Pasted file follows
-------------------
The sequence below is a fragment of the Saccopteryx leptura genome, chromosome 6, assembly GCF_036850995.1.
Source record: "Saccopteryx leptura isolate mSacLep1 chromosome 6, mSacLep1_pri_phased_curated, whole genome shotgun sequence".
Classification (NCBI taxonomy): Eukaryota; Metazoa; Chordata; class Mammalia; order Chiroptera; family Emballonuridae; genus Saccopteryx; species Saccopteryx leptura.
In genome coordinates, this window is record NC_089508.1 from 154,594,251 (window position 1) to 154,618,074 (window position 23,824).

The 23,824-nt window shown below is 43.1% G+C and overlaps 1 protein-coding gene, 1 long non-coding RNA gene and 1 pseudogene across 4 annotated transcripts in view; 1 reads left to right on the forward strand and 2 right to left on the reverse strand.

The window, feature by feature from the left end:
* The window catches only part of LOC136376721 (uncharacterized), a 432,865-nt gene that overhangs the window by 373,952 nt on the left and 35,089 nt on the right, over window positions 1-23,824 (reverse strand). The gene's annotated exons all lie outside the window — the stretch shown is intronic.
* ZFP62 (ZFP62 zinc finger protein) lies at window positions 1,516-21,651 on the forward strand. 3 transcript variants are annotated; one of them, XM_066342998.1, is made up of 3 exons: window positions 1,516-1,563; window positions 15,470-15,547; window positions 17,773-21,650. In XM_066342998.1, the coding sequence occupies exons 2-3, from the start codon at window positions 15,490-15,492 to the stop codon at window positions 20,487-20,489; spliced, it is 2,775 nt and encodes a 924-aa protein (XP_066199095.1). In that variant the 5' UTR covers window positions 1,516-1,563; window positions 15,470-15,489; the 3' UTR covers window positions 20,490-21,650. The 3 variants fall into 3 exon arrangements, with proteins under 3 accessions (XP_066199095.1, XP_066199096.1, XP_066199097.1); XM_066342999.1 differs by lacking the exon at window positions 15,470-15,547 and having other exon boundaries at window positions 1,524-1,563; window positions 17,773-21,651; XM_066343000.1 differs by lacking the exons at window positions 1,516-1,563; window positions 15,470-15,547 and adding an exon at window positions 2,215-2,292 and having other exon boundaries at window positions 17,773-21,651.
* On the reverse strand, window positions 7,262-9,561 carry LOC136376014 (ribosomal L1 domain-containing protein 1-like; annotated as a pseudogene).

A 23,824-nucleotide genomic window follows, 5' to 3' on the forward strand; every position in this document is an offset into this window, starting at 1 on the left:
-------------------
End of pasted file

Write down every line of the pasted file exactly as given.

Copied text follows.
The sequence below is a fragment of the Saccopteryx leptura genome, chromosome 6, assembly GCF_036850995.1.
Source record: "Saccopteryx leptura isolate mSacLep1 chromosome 6, mSacLep1_pri_phased_curated, whole genome shotgun sequence".
Classification (NCBI taxonomy): Eukaryota; Metazoa; Chordata; class Mammalia; order Chiroptera; family Emballonuridae; genus Saccopteryx; species Saccopteryx leptura.
In genome coordinates, this window is record NC_089508.1 from 154,594,251 (window position 1) to 154,618,074 (window position 23,824).

The 23,824-nt window shown below is 43.1% G+C and overlaps 1 protein-coding gene, 1 long non-coding RNA gene and 1 pseudogene across 4 annotated transcripts in view; 1 reads left to right on the forward strand and 2 right to left on the reverse strand.

The window, feature by feature from the left end:
* The window catches only part of LOC136376721 (uncharacterized), a 432,865-nt gene that overhangs the window by 373,952 nt on the left and 35,089 nt on the right, over window positions 1-23,824 (reverse strand). The gene's annotated exons all lie outside the window — the stretch shown is intronic.
* ZFP62 (ZFP62 zinc finger protein) lies at window positions 1,516-21,651 on the forward strand. 3 transcript variants are annotated; one of them, XM_066342998.1, is made up of 3 exons: window positions 1,516-1,563; window positions 15,470-15,547; window positions 17,773-21,650. In XM_066342998.1, the coding sequence occupies exons 2-3, from the start codon at window positions 15,490-15,492 to the stop codon at window positions 20,487-20,489; spliced, it is 2,775 nt and encodes a 924-aa protein (XP_066199095.1). In that variant the 5' UTR covers window positions 1,516-1,563; window positions 15,470-15,489; the 3' UTR covers window positions 20,490-21,650. The 3 variants fall into 3 exon arrangements, with proteins under 3 accessions (XP_066199095.1, XP_066199096.1, XP_066199097.1); XM_066342999.1 differs by lacking the exon at window positions 15,470-15,547 and having other exon boundaries at window positions 1,524-1,563; window positions 17,773-21,651; XM_066343000.1 differs by lacking the exons at window positions 1,516-1,563; window positions 15,470-15,547 and adding an exon at window positions 2,215-2,292 and having other exon boundaries at window positions 17,773-21,651.
* On the reverse strand, window positions 7,262-9,561 carry LOC136376014 (ribosomal L1 domain-containing protein 1-like; annotated as a pseudogene).

A 23,824-nucleotide genomic window follows, 5' to 3' on the forward strand; every position in this document is an offset into this window, starting at 1 on the left: